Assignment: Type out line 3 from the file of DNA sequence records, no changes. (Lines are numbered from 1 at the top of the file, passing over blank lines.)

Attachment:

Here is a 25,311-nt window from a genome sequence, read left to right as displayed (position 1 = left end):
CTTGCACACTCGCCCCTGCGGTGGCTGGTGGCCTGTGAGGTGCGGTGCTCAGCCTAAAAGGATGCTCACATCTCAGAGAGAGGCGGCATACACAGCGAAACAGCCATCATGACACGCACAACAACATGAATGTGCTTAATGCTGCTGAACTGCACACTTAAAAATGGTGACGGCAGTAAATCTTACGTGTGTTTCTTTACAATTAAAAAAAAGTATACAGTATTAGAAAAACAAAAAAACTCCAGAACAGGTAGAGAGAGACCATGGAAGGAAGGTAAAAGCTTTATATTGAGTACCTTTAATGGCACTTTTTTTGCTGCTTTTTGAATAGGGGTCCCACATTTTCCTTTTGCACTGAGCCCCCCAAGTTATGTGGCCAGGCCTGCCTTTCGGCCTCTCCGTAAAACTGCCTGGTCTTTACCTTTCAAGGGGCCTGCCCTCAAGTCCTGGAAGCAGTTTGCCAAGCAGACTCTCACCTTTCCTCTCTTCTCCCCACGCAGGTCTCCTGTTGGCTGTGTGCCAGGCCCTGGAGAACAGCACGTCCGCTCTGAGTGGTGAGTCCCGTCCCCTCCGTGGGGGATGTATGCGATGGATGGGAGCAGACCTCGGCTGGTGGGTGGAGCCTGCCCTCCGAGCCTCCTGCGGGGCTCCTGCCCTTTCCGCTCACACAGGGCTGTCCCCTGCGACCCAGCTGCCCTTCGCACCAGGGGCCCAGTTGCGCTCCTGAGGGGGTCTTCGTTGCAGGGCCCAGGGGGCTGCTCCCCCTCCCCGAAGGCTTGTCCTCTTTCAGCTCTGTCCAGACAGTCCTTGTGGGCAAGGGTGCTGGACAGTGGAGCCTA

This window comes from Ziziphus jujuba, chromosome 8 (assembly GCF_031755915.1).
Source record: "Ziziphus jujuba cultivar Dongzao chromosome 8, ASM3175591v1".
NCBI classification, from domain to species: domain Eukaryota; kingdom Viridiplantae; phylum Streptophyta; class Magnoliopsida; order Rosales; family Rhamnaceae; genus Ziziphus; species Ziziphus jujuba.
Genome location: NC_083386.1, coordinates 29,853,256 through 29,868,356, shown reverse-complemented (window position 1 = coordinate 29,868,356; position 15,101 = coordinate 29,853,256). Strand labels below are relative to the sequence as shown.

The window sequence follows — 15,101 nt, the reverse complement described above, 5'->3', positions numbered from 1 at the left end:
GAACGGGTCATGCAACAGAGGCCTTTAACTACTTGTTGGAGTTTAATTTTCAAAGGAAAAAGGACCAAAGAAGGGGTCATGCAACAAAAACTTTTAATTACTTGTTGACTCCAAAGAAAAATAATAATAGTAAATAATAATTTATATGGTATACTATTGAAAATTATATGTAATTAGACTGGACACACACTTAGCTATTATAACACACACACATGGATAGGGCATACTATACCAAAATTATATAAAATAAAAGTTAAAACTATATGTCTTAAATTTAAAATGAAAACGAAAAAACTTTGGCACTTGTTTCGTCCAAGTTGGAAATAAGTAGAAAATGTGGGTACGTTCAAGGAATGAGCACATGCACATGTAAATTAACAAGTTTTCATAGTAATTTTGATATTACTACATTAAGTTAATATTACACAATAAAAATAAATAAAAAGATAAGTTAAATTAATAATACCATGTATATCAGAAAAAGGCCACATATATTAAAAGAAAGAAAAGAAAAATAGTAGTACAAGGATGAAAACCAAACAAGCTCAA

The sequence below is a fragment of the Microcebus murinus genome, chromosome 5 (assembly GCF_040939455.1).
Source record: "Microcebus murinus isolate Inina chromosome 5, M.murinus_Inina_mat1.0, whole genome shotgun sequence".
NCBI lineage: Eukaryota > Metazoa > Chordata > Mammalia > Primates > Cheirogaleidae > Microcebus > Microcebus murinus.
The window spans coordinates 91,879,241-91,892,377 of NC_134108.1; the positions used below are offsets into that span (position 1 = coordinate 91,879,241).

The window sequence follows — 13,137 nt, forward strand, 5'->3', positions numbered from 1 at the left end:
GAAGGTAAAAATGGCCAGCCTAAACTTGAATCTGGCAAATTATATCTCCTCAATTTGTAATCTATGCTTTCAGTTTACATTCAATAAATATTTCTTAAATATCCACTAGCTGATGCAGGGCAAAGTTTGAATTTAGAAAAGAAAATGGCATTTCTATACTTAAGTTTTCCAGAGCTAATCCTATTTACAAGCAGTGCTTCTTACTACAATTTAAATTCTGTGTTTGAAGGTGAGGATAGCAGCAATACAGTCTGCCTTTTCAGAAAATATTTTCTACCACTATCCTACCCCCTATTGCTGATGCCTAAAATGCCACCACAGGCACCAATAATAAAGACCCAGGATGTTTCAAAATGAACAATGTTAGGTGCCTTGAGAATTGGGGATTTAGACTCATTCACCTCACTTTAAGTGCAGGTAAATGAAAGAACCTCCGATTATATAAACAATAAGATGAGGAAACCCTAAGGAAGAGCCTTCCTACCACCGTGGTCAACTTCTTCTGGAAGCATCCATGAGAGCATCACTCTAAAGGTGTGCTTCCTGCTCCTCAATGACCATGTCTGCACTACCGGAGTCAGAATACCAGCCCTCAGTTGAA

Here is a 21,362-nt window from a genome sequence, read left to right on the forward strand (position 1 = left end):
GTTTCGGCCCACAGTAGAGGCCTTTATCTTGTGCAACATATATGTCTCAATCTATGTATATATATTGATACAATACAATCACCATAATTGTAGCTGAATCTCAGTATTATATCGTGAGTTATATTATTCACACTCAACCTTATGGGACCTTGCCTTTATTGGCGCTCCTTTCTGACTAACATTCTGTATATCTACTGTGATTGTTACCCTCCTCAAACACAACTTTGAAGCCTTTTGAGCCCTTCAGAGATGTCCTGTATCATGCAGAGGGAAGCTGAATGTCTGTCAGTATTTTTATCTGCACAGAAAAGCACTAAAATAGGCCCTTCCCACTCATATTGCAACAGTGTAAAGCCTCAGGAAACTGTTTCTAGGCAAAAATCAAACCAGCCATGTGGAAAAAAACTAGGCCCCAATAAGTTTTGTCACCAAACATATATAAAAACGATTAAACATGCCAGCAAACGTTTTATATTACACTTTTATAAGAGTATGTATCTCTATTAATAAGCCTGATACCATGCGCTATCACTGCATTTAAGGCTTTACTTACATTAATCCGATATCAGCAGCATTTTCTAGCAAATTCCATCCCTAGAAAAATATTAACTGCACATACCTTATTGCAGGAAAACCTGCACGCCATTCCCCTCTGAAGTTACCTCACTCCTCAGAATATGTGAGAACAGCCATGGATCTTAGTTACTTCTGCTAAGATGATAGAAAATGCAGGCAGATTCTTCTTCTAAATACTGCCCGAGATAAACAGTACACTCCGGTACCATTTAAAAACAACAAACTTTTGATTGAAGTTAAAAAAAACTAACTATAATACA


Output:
This window comes from Ziziphus jujuba, chromosome 8 (assembly GCF_031755915.1).